*** This review may contain spoilers ***
This film is about a supposedly real-life yakuza maniac who made his mark in post-war Japan. In many ways, this nut was like Joe Pesci in GOODFELLAS except he had no friends at all (Pesci, a socipathic idiot at least had De Nero). Like Pesci, the anti-hero of this film had a hair-trigger temper and made a bad habit of screwing up his life. While the guy made it to the mid to upper levels in his organization, his insane actions (stabbing superiors, getting hooked on drugs and then stealing it from your superiors, etc.). If this guy WAS based on a real character, then the yakuza is actually a group of pussycats because no matter what he did, he seemed to get away with a lot of smacks on the hand. Imagine a mobster killing a godfather and just getting beaten up and banished as a result! Plus, shortly after his banishment, the idiot returns to town! This is all very interesting but the film, at times, just seems pointlessly violent. Sure, this guy's life WAS that way, but I just didn't want to sit and watch him rape, kill, stab, etc. for an entire movie. By the way, this is pretty much the entire plot. For gore and rape lovers, this film is for you--others think twice about watching.
Kinji Fukasaku is worldwide known for his Yakuza movies, different from
typical overall view the cinema had from Yakuzas. This movie is a good
example of how far some yakuzas are from honor or pride.
Fukasaku films Jingi no hakaba (Graveyard of Honor) as a mockumentary (fake documentary) which gives more emphasis to the actual yakuza situation. This movie follows the story of Ishikawa, the archetypical post-war gangster (as it's defined in the film). The character development is great, and very surprising. However, you may loose the plot in some points if you don't have an overall knowledge of the Yakuza organization.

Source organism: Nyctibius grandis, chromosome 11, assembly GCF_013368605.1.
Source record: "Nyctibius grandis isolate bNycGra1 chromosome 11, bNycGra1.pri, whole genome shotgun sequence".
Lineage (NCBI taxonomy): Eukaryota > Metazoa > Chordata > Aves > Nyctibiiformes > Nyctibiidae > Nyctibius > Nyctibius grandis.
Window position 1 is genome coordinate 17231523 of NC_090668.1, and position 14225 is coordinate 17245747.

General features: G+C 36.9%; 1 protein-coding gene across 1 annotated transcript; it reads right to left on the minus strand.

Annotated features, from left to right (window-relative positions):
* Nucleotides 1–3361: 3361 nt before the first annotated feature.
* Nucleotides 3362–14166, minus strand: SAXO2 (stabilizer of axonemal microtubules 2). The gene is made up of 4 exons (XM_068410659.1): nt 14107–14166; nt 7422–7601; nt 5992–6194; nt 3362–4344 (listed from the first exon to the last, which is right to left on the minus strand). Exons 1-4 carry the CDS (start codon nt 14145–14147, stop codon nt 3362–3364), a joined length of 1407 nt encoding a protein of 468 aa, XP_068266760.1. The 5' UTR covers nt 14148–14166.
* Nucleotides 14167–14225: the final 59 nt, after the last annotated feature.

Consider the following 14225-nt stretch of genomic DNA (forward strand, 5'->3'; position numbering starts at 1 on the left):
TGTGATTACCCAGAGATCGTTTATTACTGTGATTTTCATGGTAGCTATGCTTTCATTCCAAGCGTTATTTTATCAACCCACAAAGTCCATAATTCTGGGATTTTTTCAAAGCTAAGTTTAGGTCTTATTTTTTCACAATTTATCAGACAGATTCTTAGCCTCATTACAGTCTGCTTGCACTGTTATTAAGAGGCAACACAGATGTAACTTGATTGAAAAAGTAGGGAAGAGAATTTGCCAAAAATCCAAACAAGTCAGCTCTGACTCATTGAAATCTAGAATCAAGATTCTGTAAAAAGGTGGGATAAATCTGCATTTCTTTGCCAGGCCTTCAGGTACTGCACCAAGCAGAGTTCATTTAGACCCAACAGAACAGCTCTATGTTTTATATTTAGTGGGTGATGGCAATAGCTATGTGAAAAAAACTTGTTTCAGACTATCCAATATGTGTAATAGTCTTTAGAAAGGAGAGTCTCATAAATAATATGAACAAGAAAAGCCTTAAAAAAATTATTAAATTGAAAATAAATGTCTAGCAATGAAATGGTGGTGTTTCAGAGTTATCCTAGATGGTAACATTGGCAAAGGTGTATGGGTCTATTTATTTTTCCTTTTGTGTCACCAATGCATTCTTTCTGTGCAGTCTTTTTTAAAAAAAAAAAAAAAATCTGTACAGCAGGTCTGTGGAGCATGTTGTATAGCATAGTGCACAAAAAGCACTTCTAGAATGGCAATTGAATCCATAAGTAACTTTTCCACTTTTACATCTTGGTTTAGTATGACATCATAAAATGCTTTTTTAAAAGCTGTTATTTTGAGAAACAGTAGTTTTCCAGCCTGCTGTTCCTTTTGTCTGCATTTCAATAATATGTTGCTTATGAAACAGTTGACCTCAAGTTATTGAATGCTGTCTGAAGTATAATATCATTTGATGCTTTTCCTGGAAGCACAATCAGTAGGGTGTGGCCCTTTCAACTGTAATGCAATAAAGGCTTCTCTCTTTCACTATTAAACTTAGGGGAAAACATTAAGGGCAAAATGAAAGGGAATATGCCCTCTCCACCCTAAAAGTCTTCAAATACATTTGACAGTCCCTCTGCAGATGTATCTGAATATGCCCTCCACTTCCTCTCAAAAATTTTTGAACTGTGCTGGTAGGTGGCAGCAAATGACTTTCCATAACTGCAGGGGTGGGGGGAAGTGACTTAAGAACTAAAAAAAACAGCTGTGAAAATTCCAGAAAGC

In conclusion, a very entertaining gangster movie the Japanese way. I hugely recommend for anyone looking for the roots of most of the Japanese and Hong Kongese gangsters movies nowadays (Takashi Miike, Takeshi Kitano, John Woo, etc.), you won't get disappointed.
*** This review may contain spoilers ***
Unhinged and unpredictable renegade yakuza gang member Rikio Ishikawa (an excellent and intimidating portrayal by Tetsuya Watari) gets banished to Osaka because of his crazy and violent conduct. Only young courtesan Chieko (a fine and sympathetic performance by the lovely Yumi Takigawa) gives Rikio any shelter and support as his self-destructive behavior compounds the severity of his situation. Director Kinji Fukasaku relates the gripping story at a brisk pace, offers a fascinating and illuminating exploration of the Japanese mobster criminal underground and their strict code of honor, deftly uses a mock documentary newsreel style to give the narrative a strong sense of historical accuracy and authenticity, stages the exciting action with rip-roaring brio, and maintains a tough gritty tone throughout. The startling moments of savage violence pack a ferocious punch. However, it's the stark and unwavering way this film presents the main character as a real nasty and irredeemable bastard whose raging temper and fierce nature make him a constant threat to everyone around him including and especially himself that gives the plot its an extra potent nihilistic edge; Rikio is the sort of horrible person who just couldn't get out of his own way and thus was doomed to meet a harsh untimely end. Hanjiro Nakazawa's wild widescreen cinematography boasts loads of insane tilted camera angles and funky occasional use of sepia and freeze frames. Toshiaki Tsushima's rousing score hits the stirring spot. A blistering portrait of a dangerous psycho.